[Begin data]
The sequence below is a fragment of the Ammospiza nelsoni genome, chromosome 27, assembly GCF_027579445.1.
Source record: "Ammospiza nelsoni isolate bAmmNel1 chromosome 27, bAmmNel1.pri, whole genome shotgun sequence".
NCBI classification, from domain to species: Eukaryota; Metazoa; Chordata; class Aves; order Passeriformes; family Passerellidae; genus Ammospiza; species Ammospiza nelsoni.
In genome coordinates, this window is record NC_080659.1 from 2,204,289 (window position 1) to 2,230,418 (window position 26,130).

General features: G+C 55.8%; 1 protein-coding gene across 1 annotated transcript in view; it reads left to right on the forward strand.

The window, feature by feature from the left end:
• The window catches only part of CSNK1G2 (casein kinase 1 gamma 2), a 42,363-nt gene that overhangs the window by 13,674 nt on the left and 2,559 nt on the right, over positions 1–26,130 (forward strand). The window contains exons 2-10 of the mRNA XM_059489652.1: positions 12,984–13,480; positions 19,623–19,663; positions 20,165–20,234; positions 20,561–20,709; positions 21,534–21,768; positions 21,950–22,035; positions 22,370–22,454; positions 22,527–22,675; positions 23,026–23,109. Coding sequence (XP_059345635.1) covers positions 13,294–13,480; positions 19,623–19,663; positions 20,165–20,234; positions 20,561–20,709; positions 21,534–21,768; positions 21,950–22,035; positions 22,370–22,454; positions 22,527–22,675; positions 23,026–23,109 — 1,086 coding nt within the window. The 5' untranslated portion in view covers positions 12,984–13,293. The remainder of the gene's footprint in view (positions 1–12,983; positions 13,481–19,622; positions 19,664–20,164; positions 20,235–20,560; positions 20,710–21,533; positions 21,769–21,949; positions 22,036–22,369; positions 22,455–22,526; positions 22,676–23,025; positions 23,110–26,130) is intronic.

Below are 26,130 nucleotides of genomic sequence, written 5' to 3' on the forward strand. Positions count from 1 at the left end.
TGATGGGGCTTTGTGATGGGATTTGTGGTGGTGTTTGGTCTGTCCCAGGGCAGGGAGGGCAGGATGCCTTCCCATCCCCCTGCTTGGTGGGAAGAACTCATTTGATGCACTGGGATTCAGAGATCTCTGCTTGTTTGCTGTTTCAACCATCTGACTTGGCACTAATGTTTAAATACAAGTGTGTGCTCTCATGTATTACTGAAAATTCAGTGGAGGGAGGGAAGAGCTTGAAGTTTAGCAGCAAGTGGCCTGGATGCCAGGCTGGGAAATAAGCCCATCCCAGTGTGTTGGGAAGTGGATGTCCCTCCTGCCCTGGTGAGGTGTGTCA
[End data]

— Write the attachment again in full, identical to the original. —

The sequence below is a fragment of the Ammospiza nelsoni genome, chromosome 27, assembly GCF_027579445.1.
Source record: "Ammospiza nelsoni isolate bAmmNel1 chromosome 27, bAmmNel1.pri, whole genome shotgun sequence".
NCBI classification, from domain to species: Eukaryota; Metazoa; Chordata; class Aves; order Passeriformes; family Passerellidae; genus Ammospiza; species Ammospiza nelsoni.
In genome coordinates, this window is record NC_080659.1 from 2,204,289 (window position 1) to 2,230,418 (window position 26,130).

General features: G+C 55.8%; 1 protein-coding gene across 1 annotated transcript in view; it reads left to right on the forward strand.

The window, feature by feature from the left end:
• The window catches only part of CSNK1G2 (casein kinase 1 gamma 2), a 42,363-nt gene that overhangs the window by 13,674 nt on the left and 2,559 nt on the right, over positions 1–26,130 (forward strand). The window contains exons 2-10 of the mRNA XM_059489652.1: positions 12,984–13,480; positions 19,623–19,663; positions 20,165–20,234; positions 20,561–20,709; positions 21,534–21,768; positions 21,950–22,035; positions 22,370–22,454; positions 22,527–22,675; positions 23,026–23,109. Coding sequence (XP_059345635.1) covers positions 13,294–13,480; positions 19,623–19,663; positions 20,165–20,234; positions 20,561–20,709; positions 21,534–21,768; positions 21,950–22,035; positions 22,370–22,454; positions 22,527–22,675; positions 23,026–23,109 — 1,086 coding nt within the window. The 5' untranslated portion in view covers positions 12,984–13,293. The remainder of the gene's footprint in view (positions 1–12,983; positions 13,481–19,622; positions 19,664–20,164; positions 20,235–20,560; positions 20,710–21,533; positions 21,769–21,949; positions 22,036–22,369; positions 22,455–22,526; positions 22,676–23,025; positions 23,110–26,130) is intronic.

Below are 26,130 nucleotides of genomic sequence, written 5' to 3' on the forward strand. Positions count from 1 at the left end.
TGATGGGGCTTTGTGATGGGATTTGTGGTGGTGTTTGGTCTGTCCCAGGGCAGGGAGGGCAGGATGCCTTCCCATCCCCCTGCTTGGTGGGAAGAACTCATTTGATGCACTGGGATTCAGAGATCTCTGCTTGTTTGCTGTTTCAACCATCTGACTTGGCACTAATGTTTAAATACAAGTGTGTGCTCTCATGTATTACTGAAAATTCAGTGGAGGGAGGGAAGAGCTTGAAGTTTAGCAGCAAGTGGCCTGGATGCCAGGCTGGGAAATAAGCCCATCCCAGTGTGTTGGGAAGTGGATGTCCCTCCTGCCCTGGTGAGGTGTGTCA